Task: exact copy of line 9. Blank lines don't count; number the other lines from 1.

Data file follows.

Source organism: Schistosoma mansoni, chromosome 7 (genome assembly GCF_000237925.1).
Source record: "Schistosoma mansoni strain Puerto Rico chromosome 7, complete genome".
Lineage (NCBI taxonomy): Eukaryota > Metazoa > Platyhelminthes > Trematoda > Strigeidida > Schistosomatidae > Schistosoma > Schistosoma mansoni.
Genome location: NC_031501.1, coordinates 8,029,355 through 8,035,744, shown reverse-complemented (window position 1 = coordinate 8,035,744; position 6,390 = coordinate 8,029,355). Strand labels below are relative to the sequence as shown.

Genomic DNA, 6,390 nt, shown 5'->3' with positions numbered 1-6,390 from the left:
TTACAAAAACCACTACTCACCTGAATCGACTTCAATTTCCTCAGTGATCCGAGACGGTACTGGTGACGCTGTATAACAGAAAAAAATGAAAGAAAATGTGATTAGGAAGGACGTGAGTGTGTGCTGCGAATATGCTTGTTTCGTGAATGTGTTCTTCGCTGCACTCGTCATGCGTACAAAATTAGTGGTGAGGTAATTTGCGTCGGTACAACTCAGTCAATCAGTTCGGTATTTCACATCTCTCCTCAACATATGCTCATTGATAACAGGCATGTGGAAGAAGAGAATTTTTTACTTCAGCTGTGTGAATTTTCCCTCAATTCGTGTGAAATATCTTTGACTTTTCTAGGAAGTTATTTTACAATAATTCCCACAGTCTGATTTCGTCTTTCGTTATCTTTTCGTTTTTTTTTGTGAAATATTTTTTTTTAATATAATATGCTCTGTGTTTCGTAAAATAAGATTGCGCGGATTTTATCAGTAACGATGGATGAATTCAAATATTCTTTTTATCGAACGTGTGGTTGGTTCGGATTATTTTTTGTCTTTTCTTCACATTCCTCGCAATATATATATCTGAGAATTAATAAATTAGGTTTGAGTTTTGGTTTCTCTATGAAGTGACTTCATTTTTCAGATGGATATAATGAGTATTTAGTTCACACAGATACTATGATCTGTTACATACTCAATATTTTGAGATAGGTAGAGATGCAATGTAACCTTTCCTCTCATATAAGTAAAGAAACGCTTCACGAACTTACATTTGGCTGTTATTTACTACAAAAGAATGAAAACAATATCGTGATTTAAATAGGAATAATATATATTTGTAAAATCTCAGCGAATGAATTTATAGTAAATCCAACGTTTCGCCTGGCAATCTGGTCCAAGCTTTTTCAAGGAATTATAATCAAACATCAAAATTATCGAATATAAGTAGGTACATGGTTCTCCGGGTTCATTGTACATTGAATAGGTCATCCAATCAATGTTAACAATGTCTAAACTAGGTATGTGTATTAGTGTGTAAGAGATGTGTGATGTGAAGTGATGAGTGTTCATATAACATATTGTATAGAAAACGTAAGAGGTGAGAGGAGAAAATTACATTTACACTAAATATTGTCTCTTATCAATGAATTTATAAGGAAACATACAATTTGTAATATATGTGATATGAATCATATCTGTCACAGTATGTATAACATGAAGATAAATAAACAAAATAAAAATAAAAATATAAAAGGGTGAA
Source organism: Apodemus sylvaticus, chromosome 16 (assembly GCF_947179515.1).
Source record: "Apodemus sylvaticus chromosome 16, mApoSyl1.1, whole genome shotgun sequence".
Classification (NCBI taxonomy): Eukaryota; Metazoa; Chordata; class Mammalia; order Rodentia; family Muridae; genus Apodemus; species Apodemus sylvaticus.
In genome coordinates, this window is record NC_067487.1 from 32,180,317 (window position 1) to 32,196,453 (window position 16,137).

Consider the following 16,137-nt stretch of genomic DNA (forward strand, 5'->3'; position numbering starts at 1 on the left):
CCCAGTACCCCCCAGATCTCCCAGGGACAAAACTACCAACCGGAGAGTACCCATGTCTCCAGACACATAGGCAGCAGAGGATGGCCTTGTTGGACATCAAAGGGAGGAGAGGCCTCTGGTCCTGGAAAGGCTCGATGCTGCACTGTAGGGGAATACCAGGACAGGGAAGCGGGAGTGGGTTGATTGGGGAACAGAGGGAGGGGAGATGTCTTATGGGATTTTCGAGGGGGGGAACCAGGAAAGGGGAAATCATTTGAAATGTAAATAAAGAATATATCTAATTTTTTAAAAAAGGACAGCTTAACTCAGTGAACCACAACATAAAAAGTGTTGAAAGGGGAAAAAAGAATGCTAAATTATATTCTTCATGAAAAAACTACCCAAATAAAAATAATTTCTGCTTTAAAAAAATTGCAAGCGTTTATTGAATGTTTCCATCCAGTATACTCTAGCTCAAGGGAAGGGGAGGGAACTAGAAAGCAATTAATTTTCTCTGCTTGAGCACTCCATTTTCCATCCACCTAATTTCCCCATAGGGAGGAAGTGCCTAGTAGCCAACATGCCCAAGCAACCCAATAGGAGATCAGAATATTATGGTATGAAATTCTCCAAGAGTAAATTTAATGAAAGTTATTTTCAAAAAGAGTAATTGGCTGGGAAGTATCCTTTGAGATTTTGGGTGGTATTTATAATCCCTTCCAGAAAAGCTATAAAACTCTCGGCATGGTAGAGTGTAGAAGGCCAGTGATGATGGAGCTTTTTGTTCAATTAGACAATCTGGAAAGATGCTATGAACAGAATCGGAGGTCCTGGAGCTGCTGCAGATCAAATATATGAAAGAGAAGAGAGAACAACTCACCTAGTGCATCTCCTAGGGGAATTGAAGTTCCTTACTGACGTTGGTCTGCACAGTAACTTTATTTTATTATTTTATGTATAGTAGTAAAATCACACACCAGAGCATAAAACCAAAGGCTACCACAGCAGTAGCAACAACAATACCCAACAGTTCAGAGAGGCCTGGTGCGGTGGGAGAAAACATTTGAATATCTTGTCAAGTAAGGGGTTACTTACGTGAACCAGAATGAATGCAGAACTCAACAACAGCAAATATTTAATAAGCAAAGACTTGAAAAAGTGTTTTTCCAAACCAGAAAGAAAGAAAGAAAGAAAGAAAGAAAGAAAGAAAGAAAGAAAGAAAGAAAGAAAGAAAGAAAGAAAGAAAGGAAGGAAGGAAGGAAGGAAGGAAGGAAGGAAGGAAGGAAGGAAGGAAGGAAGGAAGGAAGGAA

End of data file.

Classification (NCBI taxonomy): Eukaryota; Metazoa; Chordata; class Mammalia; order Rodentia; family Muridae; genus Apodemus; species Apodemus sylvaticus.